Concerned Homeowner - Overpriced Home

Signs Your Home is Overpriced

Meghan Riley Real Estate Leave a Comment

Are you concerned that your home may be priced too high? Price is a major contributing factor to how many days your home sits on the market. The longer it’s listed, the less likely it will sell at top dollar or at all for that matter. So, it’s important to understand the signs that your home is overpriced or you may lose the chance to snag a buyer.

Your Home is Priced Top of the Neighborhood Market

Pricing a home at fair market value involves looking at similar properties recently on the market and the price they sold at, as well as current homes for sale. While comparable homes can be found across multiple neighborhoods when similar communities are in the same area, the easiest way to narrow down listings is to look at the neighborhood the home is located in. If your home is the highest priced, it could be overpriced.

This may sound obvious, but depending on the neighborhood and price range, better comparables may be found in a different community. For example, some developers reserve a few lots, especially waterfront lots, for custom homes when creating a new community. Those custom homes may not be in line with the semi-custom homes built on the other lots, so it may be justifiable to look outside the community for a similar property.

Sometimes homeowners try to justify a listing price for a more conventional property with upgrades and renovation costs. While updating a home can add value, the costs can outpace what a buyer will actually pay for the property. This is where you need to factor in motivation. Depending on the urgency to sell, a price drop may be in order.

Showings Have Slowed Down

Many new listings have a surge of showings right when they come on the market. If those showings have slowed down considerably, chances are good that your home is overpriced. The buyers that really want your neighborhood have already seen your home and determined the value doesn’t fit their goals. Now, you are facing the buyers who have done their research and determined your home is priced higher than similar homes on the market. Instead of scheduling a showing on your home, they are visiting the listings priced closer to fair market value. Performing a price drop can renew interest and show buyers that you are willing to work with them on a sale.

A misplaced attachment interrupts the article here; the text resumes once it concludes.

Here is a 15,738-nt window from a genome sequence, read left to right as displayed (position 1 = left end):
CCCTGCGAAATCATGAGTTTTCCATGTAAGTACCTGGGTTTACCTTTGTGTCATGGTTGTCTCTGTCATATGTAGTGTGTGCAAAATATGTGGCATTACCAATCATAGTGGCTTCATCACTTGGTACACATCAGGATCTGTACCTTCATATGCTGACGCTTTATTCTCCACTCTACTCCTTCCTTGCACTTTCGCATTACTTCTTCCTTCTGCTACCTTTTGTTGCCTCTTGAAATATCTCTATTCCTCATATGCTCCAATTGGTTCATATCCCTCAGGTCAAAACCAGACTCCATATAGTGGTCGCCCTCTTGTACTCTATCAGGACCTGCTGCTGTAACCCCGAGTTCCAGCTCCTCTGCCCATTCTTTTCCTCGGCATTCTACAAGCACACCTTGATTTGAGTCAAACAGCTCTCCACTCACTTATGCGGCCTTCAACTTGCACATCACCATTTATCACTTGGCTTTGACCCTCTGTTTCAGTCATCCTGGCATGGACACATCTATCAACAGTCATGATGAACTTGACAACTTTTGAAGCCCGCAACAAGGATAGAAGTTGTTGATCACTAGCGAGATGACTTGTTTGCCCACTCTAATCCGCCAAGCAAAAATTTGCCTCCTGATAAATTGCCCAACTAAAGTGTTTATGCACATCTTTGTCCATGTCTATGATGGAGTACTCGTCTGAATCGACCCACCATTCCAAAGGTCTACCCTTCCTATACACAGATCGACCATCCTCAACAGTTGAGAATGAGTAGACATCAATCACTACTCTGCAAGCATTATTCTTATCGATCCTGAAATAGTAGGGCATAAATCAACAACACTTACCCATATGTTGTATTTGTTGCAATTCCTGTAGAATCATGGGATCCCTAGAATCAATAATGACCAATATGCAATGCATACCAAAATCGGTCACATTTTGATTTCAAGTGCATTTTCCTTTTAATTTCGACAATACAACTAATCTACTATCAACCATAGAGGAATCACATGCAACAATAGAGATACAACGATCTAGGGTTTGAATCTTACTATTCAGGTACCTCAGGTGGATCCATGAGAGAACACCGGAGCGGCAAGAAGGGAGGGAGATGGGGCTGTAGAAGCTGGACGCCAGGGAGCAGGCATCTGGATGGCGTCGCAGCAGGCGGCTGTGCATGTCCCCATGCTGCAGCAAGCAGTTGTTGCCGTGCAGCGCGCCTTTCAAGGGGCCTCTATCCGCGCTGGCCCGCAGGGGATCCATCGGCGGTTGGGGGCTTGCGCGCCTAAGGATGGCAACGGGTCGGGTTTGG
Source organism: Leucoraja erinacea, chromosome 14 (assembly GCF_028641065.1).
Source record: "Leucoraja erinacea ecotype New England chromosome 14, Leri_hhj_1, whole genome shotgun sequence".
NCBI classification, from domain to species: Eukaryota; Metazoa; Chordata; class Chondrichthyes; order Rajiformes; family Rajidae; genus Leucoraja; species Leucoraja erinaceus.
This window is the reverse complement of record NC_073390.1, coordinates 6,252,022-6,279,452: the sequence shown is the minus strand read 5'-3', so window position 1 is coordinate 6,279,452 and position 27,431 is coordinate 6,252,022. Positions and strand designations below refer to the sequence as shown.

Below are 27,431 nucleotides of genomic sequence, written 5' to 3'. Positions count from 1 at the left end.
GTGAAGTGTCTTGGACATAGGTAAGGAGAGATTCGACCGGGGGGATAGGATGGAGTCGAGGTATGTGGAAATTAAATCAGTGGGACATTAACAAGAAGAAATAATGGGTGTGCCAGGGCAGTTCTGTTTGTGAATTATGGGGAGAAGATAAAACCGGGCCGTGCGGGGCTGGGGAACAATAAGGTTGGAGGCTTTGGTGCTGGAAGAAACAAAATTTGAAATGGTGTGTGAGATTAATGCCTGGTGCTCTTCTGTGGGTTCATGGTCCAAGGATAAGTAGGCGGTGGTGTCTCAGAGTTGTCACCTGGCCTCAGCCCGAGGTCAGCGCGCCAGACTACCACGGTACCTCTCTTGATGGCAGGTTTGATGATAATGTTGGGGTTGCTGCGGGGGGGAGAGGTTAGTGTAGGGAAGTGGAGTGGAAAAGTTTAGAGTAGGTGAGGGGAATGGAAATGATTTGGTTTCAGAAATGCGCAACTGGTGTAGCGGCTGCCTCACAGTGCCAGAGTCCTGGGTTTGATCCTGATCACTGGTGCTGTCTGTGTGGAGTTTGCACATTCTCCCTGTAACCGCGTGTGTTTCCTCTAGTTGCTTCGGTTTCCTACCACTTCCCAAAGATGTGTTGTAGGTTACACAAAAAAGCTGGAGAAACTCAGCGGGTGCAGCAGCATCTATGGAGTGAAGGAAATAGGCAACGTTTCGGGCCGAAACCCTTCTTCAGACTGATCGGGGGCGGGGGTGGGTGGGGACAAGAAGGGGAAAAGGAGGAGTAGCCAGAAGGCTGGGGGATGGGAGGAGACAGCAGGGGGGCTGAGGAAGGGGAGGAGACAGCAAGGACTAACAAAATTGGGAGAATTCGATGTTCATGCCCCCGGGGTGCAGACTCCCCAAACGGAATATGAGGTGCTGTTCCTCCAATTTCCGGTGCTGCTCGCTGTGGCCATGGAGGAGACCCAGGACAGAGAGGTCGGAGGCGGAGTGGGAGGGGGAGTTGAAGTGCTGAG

Other Homes in the Neighborhood are Selling

Even if your home continues to have showings, if other homes in the neighborhood, especially newer listings, are going under contract before yours, it’s likely overpriced. The good news is that the price may not be very far off. Your REALTOR® can run the latest numbers and give you an idea of where your home should be listed to be more competitive. Depending on the difference and the condition of the home, you may even be able to do some staging and/or improvements to make the current price justified.

Buyers are Submitting Low Offers

Your home is getting showings and you’ve received a few offers – but they’ve all been low. A good real estate agent will pull the comparable listings for a property before submitting an offer for their clients. If they feel the home is overpriced, they will submit an offer closer to what they’ve determined is fair market value. Sometimes a buyer just wants to lowball. However, if it happens multiple times, it may be an indication that the property is overpriced.

You’ve Surpassed the Average Days on the Market for Similar Properties

One of the helpful statistics that your REALTOR® can calculate for you is the average days on the market (ADOM) for properties like yours. If your listing has surpassed this marker, it’s time to rerun your numbers and see if a price reduction will bring the home more in line with what buyers are expecting. It’s possible that the fair market value has shifted since the day your home was listed for sale.

Conclusion

Keep in mind that being overpriced does not necessarily mean you need to drop the price on your home. That is the quickest solution, but the best approach takes into full consideration the condition of the home and potential improvements (temporary and permanent) that can be done to justify the price.

If you are getting ready to list your Wilmington area home for sale, we’d love the opportunity to discuss the services we offer sellers. We’ll put together a comparative market analysis that will show what your home should be listed for on the local real estate market. Give us a call or let us know a bit more about your situation by filling out this form.

Signs Your Home is Overpriced

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About the Author
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Meghan Riley

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Meghan is the Client Care Coordinator for The Cameron Team and a published author of two young adult books.